Is the Growing Popularity of Heroin Contributing to a Growing Need to Legalize Marijuana?
Posted on February 18th, 2014
According to an article posted on February 11th by MainST.com, legalizing "cannabis offers an affordable hope to kick heroin." The article makes its claim by drawing attention to the recent deaths of 46-year-old Academy Award-winning actor, Philip Seymour Hoffman and 31-year-old Glee star Cory Monteith. Both actors died due to an overdose of heroin, which, according to an article in The Philadelphia Inquirer, is an epidemic that has been deemed "a public health crisis" by the Pittsburgh's medical examiner. Is legalizing marijuana a remedy for keeping nonviolent offenders out of prison and off of more harmful, deadly drugs?
The MainSt.com article sites Professor A. R. Mohammad, a board-certified psychiatrist and an associate professor at the University of Southern California, who claims that "while exotic and expensive in the past, today heroin is a cheap alternative to prescription pain killers and is sold in a very strong form on the streets in virtually every American city and is highly addictive." Since dangerous drugs like heroin are no longer expensive and hard to come by, cheaper alternatives to expensive prescriptive narcotics such as OxyContin, morphine, and vicodin, to name a few, are gaining popularity and are thus leading to the escalating number of heroin and prescription narcotics overdoses.
The Growing Need for Legalized Marijuana
So, the question is, if highly addictive and potentially lethal drugs like OxyContin and Percocet are still legal, is that contributing to a growing need to legalize marijuana - a drug, which, when abused, studies have shown is not as dangerous as abusing legal prescriptive narcotics?
Medicinal Marijuana is only legal in 21 states - including Washington D. C. - and the recreational use of marijuana is only legal in 2 states. Most states try to enforce a drug free existence by imposing laws that make possession and sale of drugs illegal. Unfortunately, making an activity illegal is not a very good deterrent. Needless to say, if an individual wants to take drugs, he or she will find a means to do so regardless of whether or not the activity is illegal. According to Professor Darrin Duber-Smith of the Metropolitan State University in Denver, "legalization and decriminalization of marijuana is likely to result in fewer overdoses that are caused by far more powerful substances, adding that "marijuana can replace many dangerous substances for those who wish to use these types of drugs."
According to Joseph Friedman, a pharmacist and member of the National Association of Specialty Pharmacy's (NASP) management of medical marijuana task force, "there is no evidence that marijuana has ever caused an overdose resulting in death," adding "in fact, marijuana might help cure addictions and prevent drug overdoses." Prescription narcotics, on the other hand, account for the highest percentage of overdoses.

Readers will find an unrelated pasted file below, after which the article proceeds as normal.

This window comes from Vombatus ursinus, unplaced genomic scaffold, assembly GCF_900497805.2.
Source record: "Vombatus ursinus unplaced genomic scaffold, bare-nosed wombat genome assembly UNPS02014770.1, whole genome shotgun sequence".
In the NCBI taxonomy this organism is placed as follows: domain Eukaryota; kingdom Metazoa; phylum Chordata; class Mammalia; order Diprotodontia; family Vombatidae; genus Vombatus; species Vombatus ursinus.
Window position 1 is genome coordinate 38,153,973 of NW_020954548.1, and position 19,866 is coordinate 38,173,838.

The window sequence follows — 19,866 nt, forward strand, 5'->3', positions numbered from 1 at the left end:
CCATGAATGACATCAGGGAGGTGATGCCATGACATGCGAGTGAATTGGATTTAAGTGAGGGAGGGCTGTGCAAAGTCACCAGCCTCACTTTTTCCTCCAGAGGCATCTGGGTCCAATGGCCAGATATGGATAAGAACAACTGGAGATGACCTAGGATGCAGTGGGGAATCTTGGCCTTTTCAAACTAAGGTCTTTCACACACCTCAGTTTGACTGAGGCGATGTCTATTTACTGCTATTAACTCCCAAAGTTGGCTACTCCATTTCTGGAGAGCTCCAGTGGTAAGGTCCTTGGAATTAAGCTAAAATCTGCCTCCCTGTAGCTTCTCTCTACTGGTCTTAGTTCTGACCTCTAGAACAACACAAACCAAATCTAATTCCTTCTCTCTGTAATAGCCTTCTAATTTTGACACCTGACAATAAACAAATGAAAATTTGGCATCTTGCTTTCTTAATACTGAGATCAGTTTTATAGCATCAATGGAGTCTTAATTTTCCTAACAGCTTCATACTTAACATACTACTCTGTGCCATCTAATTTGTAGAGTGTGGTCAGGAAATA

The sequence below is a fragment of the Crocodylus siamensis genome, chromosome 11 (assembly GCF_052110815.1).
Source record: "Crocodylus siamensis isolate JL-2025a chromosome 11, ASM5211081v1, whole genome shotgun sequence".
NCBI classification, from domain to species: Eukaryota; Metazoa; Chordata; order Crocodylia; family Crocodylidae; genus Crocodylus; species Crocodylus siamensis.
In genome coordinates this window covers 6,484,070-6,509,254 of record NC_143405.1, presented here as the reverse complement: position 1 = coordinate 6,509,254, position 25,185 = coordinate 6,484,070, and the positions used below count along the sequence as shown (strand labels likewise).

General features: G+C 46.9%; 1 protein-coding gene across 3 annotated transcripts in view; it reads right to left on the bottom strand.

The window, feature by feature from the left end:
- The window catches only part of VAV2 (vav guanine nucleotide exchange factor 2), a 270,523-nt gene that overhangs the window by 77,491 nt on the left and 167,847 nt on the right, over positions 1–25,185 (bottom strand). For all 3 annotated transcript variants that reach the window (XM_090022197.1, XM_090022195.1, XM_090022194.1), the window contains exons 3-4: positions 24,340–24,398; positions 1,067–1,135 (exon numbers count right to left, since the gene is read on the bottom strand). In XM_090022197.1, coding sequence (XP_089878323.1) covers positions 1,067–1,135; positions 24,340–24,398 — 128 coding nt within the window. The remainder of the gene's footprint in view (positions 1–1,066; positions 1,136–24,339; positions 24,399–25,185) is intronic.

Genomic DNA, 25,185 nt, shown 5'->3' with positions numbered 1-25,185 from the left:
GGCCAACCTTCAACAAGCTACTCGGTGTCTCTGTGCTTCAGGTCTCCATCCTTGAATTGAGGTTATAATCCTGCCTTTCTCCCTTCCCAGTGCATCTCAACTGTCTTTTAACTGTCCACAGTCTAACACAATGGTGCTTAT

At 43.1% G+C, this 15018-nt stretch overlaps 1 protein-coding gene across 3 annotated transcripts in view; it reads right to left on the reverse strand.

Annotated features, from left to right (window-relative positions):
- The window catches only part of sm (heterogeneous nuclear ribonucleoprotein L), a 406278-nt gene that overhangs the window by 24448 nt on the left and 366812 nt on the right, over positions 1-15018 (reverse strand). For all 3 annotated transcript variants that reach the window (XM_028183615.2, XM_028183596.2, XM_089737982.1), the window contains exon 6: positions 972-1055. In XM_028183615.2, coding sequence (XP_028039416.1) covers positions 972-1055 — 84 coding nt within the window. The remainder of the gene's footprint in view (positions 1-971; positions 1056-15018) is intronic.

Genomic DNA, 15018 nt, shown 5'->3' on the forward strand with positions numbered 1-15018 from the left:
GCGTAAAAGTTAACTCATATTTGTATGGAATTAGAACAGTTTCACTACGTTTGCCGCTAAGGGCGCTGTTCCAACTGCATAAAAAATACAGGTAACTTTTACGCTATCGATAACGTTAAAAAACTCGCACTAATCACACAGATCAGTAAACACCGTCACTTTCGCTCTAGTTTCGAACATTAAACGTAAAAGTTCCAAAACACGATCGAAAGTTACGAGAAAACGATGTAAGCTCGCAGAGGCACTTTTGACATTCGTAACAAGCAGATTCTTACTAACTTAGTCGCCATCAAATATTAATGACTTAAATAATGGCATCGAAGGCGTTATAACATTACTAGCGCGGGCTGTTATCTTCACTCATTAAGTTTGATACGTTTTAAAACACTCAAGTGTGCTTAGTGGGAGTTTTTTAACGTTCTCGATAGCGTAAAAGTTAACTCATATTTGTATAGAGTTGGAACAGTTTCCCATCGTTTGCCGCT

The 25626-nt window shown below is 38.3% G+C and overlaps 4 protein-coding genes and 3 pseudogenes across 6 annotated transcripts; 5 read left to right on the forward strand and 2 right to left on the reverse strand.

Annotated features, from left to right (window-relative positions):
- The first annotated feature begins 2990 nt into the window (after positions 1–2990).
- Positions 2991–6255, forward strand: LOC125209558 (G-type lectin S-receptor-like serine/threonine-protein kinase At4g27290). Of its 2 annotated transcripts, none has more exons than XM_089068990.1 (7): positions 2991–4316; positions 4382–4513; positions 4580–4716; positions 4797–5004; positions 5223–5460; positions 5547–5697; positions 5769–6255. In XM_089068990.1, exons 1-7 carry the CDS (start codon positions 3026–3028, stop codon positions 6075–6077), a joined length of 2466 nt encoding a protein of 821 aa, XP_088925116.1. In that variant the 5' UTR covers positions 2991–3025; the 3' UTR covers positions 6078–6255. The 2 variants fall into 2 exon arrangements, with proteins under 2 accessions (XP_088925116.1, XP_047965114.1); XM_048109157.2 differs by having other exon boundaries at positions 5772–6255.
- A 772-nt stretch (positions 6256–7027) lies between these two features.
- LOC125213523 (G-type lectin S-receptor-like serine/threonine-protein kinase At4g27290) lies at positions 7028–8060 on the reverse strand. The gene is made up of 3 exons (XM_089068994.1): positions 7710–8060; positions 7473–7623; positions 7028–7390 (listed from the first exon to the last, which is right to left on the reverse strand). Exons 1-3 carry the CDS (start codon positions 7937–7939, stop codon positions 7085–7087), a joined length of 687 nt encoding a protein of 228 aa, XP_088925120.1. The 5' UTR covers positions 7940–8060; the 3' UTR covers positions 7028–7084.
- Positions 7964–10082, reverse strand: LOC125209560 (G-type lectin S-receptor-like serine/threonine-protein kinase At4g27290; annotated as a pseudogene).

Reports from the Center for Disease Control and Prevention state that, "drug overdose deaths increased for the 11th consecutive year in 2010," adding "60 percent of the drug overdose deaths (22,134) involved pharmaceutical drugs." Meanwhile, according to an article in the Huffington Post, "In 2011, marijuana possession arrests totaled 663,032 - more than arrests for all violent crimes combined," adding "that number of arrest for marijuana possession has risen sharply since 1980, surpassing arrest for violent crime by more than 100,000."
The Reason Marijuana Laws are Remaining Status Quo
Unfortunately, the Office of National Drug Control Policy still views marijuana as a dangerous drug, preventing marijuana from being legalized on a national level. The states, on the other hand, can and have been changing their laws to legalize marijuana, either for medicinal or recreational purposes. At this time, Colorado and Washington are the only two states to change their marijuana policies to allow for legalized and monitored recreational use of marijuana. Other states have only changed their laws to allow for the medicinal use of marijuana, some with very strict limitations.
Until marijuana laws are changed on a national level, individuals who are prone to use drugs will continue to consume dangerous drugs, contributing to the high rate of drug overdoses. Additionally, offenders will continue to remain in jail for possession and the sale of marijuana, occupying space in jail that could be reserved for offenders of violent crimes. Once an offender has a marijuana conviction, he or she will continue to have the offense on his or her criminal record until the offense is actively removed through an expungement, which - in most states - shows that the offense has been overturned to remove the finding of guilt. To see if your marijuana offense is eligible for an expungement, take this free online eligibility test, https://recordgone.amieligible.com/.